What is Truth?
“The unattended garden will soon be overrun with weeds; the heart that fails to cultivate truth and root out error will shortly be a theological wilderness.” - A.W. Tozer
Just the other day we celebrated the anniversary of the D-Day landings in Normandy, France on 6 June 1944. It has been my high honor to serve as a military chaplain and I have personally heard the stories of many who participated in that invasion. One story about WWII sticks out. It involved the battle of Anzio. The LST was about to land and the troops would soon have to leave their armored plated cocoon and face an entrenched enemy who, in all probability, was prepared to mow them down with withering machine gun fire.
The officer in charge told the men, “We all know that once this door opens, if we all just try and make it on our own, somehow most of us will be killed. (They could already hear rounds hitting the LST.) Here is what we’re going to do. You, grab on to my belt, and each of the others grab onto the belt of the man in front of you. It’s our best chance to survive.” He was right. The only two who didn’t survive the initial landing were the commander and the first man behind him.
I think today of another story told to me my pastor colleague, who was also a Navy veteran. He reminded me that at boot camp they trained in a firefighting simulator that filled with smoke. Pastor Larry reminded me that it was not only important for each sailor to grab the belt of that man who went before to save his own life; it was equally vital for those sailors behind them. The ones who would follow behind were relying on the ones who went before to escape the smoke and survive the confusion.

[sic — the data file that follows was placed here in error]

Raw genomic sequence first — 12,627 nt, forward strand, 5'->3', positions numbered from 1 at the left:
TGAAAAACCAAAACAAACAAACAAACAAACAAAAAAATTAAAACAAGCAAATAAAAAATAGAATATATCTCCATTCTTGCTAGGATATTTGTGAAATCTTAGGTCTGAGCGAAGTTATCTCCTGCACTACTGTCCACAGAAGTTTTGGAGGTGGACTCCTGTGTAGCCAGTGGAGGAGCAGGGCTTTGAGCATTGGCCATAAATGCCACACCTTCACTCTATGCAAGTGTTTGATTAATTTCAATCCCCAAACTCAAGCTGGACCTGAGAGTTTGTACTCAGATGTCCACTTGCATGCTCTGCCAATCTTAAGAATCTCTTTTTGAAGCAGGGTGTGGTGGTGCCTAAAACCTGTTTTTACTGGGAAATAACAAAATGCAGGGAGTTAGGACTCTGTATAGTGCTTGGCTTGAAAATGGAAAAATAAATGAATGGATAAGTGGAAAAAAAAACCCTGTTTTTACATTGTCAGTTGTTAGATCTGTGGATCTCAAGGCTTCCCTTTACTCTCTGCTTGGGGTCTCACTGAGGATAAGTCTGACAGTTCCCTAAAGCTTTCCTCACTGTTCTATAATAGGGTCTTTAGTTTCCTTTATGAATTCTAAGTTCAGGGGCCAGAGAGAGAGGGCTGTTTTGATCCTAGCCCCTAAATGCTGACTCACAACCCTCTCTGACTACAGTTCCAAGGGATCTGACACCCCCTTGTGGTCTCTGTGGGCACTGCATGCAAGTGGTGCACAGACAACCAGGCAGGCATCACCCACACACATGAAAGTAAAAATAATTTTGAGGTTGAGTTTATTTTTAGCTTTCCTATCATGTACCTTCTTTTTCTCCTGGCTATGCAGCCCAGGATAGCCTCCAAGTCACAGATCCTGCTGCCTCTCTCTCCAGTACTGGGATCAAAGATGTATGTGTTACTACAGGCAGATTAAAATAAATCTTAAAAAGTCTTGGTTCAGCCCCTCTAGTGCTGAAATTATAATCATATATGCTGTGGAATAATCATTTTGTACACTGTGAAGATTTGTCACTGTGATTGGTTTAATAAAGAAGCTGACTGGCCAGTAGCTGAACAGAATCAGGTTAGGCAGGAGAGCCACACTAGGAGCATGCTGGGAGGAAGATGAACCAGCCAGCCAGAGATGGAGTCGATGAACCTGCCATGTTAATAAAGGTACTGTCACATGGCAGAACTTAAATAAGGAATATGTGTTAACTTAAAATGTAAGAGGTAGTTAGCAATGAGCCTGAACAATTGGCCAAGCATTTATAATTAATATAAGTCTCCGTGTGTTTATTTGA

The Bible tells us that our spiritual armor consists of swords and shields, but it also contains a belt, a belt of truth. St Augustine wrote:
“When regard for truth has been broken down or even slightly weakened, all things will remain doubtful.”
In this scandal ridden era of lying politicians and a complicit press, perhaps it might be a good idea to grab the belt of those who have gone before. The very word used to describe truth in the New Testament is aleithia -- literally “no concealment.” We are in a war that at its core is spiritual and demonic. “In war, truth is the first casualty,” wrote Aeschylus.
Stability, certainty and trustworthiness, these are all synonyms of truth. They are also sadly lacking and rapidly disappearing in our day. Truth is not to be found in Washington D.C., or Hollywood, or on the college campus. Or, sadly, even in many pulpits anymore.
The agent of Rome, with all the authority of the most powerful state that had ever existed, looked at the Son of God: “What is truth?” he asked. He had no idea that the source of truth itself was looking back at him. I don’t know about you, but in these perilous days I am going to grab the belt of the saints that have gone before and trust the one who said, “I am the Way, the truth and the life . . ..”
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